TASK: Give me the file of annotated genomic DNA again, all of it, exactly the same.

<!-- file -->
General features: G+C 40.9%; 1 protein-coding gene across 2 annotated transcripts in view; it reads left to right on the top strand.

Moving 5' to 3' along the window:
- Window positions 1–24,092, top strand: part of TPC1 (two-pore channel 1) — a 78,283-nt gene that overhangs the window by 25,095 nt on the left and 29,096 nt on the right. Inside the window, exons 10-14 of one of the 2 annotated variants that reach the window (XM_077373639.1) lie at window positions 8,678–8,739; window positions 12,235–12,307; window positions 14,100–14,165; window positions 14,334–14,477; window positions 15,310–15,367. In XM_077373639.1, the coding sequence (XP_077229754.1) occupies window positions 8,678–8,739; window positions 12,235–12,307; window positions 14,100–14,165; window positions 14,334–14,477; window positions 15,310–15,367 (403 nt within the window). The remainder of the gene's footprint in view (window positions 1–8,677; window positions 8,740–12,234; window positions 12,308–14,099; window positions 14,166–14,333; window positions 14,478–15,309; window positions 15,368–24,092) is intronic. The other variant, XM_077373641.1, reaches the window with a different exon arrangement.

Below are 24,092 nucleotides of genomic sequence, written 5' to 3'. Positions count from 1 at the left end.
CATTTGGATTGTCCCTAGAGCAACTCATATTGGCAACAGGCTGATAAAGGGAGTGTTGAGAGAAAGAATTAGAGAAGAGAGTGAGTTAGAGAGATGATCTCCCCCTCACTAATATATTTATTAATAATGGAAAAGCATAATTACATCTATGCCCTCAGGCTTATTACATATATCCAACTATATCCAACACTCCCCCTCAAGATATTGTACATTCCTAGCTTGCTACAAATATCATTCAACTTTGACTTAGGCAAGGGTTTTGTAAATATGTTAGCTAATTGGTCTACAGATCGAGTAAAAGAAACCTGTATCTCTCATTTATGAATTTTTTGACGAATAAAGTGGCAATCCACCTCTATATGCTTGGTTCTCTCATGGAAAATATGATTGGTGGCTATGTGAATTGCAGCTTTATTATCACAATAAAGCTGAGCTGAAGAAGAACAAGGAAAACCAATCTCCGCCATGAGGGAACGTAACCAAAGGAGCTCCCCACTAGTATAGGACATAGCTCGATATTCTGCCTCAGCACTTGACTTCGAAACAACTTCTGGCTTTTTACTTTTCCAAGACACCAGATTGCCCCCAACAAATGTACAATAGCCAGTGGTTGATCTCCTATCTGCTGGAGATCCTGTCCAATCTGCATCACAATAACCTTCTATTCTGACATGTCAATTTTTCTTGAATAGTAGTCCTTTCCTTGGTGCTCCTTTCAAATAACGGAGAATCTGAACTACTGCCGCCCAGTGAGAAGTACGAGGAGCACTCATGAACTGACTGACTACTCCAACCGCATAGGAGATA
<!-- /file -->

General features: G+C 40.9%; 1 protein-coding gene across 2 annotated transcripts in view; it reads left to right on the top strand.

Moving 5' to 3' along the window:
- Window positions 1–24,092, top strand: part of TPC1 (two-pore channel 1) — a 78,283-nt gene that overhangs the window by 25,095 nt on the left and 29,096 nt on the right. Inside the window, exons 10-14 of one of the 2 annotated variants that reach the window (XM_077373639.1) lie at window positions 8,678–8,739; window positions 12,235–12,307; window positions 14,100–14,165; window positions 14,334–14,477; window positions 15,310–15,367. In XM_077373639.1, the coding sequence (XP_077229754.1) occupies window positions 8,678–8,739; window positions 12,235–12,307; window positions 14,100–14,165; window positions 14,334–14,477; window positions 15,310–15,367 (403 nt within the window). The remainder of the gene's footprint in view (window positions 1–8,677; window positions 8,740–12,234; window positions 12,308–14,099; window positions 14,166–14,333; window positions 14,478–15,309; window positions 15,368–24,092) is intronic. The other variant, XM_077373641.1, reaches the window with a different exon arrangement.

Below are 24,092 nucleotides of genomic sequence, written 5' to 3'. Positions count from 1 at the left end.
CATTTGGATTGTCCCTAGAGCAACTCATATTGGCAACAGGCTGATAAAGGGAGTGTTGAGAGAAAGAATTAGAGAAGAGAGTGAGTTAGAGAGATGATCTCCCCCTCACTAATATATTTATTAATAATGGAAAAGCATAATTACATCTATGCCCTCAGGCTTATTACATATATCCAACTATATCCAACACTCCCCCTCAAGATATTGTACATTCCTAGCTTGCTACAAATATCATTCAACTTTGACTTAGGCAAGGGTTTTGTAAATATGTTAGCTAATTGGTCTACAGATCGAGTAAAAGAAACCTGTATCTCTCATTTATGAATTTTTTGACGAATAAAGTGGCAATCCACCTCTATATGCTTGGTTCTCTCATGGAAAATATGATTGGTGGCTATGTGAATTGCAGCTTTATTATCACAATAAAGCTGAGCTGAAGAAGAACAAGGAAAACCAATCTCCGCCATGAGGGAACGTAACCAAAGGAGCTCCCCACTAGTATAGGACATAGCTCGATATTCTGCCTCAGCACTTGACTTCGAAACAACTTCTGGCTTTTTACTTTTCCAAGACACCAGATTGCCCCCAACAAATGTACAATAGCCAGTGGTTGATCTCCTATCTGCTGGAGATCCTGTCCAATCTGCATCACAATAACCTTCTATTCTGACATGTCAATTTTTCTTGAATAGTAGTCCTTTCCTTGGTGCTCCTTTCAAATAACGGAGAATCTGAACTACTGCCGCCCAGTGAGAAGTACGAGGAGCACTCATGAACTGACTGACTACTCCAACCGCATAGGAGATA